Iran submits "written response" to nuclear deal

AP Photo/Vahid Salemi

Yesterday was the latest “deadline” in the negotiations over the stalled Iran nuclear deal. It’s not as if anyone has paid any serious attention to all of these deadlines, but the European Union has been hosting the negotiations so they wanted to make it look official. Iran apparently took the idea seriously enough to provide a “written response” to the package that is allegedly on the table at this point. But as the Associated Press points out, the written response was really no response at all. Iran agreed to nothing and made vague references to the United States needing to be more “realistic” in its expectations, while still demanding that sanctions against their country be lifted. Now we’re waiting to see if the Biden administration will cave entirely and give Iran anything it wants in exchange for chalking up another political “win.”


Iran said Tuesday it submitted a “written response” to what has been described as a final roadmap to restore its tattered nuclear deal with world powers.

Iran’s state-run IRNA news agency offered no details on the substance of its response, but suggested that Tehran still wouldn’t take the European Union-mediated proposal, despite warnings there would be no more negotiations.

“The differences are on three issues, in which the United States has expressed its verbal flexibility in two cases, but it should be included in the text,” the IRNA report said. “The third issue is related to guaranteeing the continuation of (the deal), which depends on the realism of the United States.”

Well, that’s just about as clear as mud, isn’t it? State Department spokesman Ned Price offered the American response and it was every bit as vague and empty as Iran’s statement. He said that the United States agreed with the European Union (on what we don’t know) and that “what could be negotiated has been negotiated.”

Price also accused Iran of making “unrealistic” demands. He claimed that if Iran wants the sanctions lifted, they will need to “alter their underlying conduct” and put an end to the “dangerous practices” that made the sanctions necessary in the first place.

Of course, we still have no idea of what Iran is offering or what Joe Biden’s people have put on the table. That’s because “the most transparent administration ever” has turned out to be the most secretive one in living memory. The latest phase of the negotiations has dragged on for more than a year and not a single press conference has been held describing what sort of deals have been offered to Tehran or what they might be willing to do in return. All we know is that some members of the negotiating team have quit and left government service in frustration over how it was all being handled. Beyond that, the media and the public have been left entirely in the dark as to what sort of agreement has been shaping up on our behalf with the world’s largest state sponsor of terrorism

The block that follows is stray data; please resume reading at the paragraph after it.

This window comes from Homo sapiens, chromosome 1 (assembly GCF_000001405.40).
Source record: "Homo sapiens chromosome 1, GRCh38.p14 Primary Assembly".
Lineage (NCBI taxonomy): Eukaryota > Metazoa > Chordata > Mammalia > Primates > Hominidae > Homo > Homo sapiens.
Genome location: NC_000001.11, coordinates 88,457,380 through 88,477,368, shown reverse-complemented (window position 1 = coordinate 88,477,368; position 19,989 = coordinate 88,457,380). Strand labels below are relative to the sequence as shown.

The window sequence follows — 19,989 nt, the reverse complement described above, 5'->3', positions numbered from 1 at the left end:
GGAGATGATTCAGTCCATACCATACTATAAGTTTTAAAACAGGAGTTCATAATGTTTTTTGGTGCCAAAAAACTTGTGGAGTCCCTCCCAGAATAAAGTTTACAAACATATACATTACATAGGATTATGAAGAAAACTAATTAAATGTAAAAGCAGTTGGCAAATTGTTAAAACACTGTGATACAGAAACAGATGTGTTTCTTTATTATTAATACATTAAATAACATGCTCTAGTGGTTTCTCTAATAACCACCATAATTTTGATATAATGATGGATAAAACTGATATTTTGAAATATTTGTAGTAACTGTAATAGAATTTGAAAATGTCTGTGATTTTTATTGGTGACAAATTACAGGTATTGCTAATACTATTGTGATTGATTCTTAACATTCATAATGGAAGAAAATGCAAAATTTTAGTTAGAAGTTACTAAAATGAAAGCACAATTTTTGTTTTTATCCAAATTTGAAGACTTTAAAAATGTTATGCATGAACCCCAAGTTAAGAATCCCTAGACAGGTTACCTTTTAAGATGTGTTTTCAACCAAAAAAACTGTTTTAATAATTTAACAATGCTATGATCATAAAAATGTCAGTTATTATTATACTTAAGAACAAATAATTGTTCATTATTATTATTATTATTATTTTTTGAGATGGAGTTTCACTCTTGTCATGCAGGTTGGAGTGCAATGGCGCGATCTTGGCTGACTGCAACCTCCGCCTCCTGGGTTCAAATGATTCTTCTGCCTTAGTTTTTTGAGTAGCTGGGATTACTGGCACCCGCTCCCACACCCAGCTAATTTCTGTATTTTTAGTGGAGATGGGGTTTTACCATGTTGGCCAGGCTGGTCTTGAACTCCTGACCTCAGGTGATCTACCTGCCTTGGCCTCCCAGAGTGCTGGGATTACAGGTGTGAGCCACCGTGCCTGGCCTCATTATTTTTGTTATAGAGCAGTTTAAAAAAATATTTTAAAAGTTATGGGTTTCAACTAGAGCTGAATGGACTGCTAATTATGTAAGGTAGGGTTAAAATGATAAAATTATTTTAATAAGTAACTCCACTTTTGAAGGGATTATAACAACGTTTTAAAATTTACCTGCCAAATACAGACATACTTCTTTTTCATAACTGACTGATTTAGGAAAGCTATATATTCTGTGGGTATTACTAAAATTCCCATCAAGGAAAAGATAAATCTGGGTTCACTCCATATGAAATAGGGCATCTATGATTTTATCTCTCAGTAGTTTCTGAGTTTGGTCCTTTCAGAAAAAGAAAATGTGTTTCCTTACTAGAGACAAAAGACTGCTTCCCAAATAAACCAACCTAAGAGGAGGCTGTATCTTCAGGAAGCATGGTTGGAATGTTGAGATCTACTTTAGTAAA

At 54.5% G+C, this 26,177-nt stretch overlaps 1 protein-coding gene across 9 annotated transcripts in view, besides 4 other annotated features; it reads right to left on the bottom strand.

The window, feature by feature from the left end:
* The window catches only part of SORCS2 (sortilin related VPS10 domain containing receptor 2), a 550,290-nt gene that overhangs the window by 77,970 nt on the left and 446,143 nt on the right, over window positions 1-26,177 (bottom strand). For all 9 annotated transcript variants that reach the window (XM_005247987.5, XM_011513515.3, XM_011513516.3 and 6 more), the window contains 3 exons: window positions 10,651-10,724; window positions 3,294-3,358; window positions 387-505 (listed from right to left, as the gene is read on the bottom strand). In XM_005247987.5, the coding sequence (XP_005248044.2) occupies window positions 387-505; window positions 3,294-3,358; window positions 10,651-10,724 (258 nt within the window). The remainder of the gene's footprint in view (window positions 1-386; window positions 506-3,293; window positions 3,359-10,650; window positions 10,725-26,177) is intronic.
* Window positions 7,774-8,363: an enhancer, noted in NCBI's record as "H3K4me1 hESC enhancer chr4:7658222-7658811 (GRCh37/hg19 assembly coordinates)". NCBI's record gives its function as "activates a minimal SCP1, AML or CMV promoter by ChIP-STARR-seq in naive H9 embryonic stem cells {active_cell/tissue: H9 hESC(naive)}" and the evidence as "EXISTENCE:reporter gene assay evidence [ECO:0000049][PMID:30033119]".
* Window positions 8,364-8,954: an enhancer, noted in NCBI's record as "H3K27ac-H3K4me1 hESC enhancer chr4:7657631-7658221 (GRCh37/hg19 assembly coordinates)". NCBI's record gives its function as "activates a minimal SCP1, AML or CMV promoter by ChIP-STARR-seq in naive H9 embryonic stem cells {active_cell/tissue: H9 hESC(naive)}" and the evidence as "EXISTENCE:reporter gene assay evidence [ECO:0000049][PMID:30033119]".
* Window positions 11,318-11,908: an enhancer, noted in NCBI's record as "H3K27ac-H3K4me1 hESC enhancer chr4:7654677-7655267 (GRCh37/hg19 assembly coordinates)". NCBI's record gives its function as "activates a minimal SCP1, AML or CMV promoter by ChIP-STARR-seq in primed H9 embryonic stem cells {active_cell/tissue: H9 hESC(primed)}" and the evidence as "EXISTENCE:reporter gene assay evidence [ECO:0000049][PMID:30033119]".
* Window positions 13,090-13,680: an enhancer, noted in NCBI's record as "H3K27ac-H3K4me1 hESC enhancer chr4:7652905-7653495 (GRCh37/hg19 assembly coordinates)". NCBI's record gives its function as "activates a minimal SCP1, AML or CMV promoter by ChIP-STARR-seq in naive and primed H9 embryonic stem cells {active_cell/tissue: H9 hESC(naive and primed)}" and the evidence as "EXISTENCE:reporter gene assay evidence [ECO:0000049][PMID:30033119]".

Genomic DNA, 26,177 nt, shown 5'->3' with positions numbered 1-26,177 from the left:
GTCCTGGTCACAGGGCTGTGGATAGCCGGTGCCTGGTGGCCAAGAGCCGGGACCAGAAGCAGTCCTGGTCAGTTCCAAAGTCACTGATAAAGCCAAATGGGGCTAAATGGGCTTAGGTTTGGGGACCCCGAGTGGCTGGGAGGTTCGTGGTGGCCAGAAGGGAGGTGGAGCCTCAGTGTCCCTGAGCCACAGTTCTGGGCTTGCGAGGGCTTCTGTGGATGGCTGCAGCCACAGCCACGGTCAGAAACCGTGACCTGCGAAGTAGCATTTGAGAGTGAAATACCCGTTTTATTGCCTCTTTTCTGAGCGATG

Through all of this nonsense, Joe Biden has continued to criticize Donald Trump for “unilaterally” walking away from the deal. Is it any wonder why? The original deal crafted by the Obama administration was an unenforceable mess and Iran never held up their end of the bargain anyway. And we didn’t have an honest partner at the table in terms of improving that deal or crafting a new one entirely. So Trump bailed out on it. And now it would appear that Joe Biden’s team is slowly beginning to realize why that happened.

Iran has already shut down all of the monitoring cameras that the IAEA had installed at their nuclear facilities. Analysts agree that they already have enough fissionable material to create at least one nuclear weapon, assuming they haven’t done it already. Preventing them from moving forward may require some sort of tactical strike to set their program back a decade or so at this point. But the odds of Biden making the call on that one are somewhere between slim and none, and slim just left town.

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David Strom 6:00 PM | February 27, 2024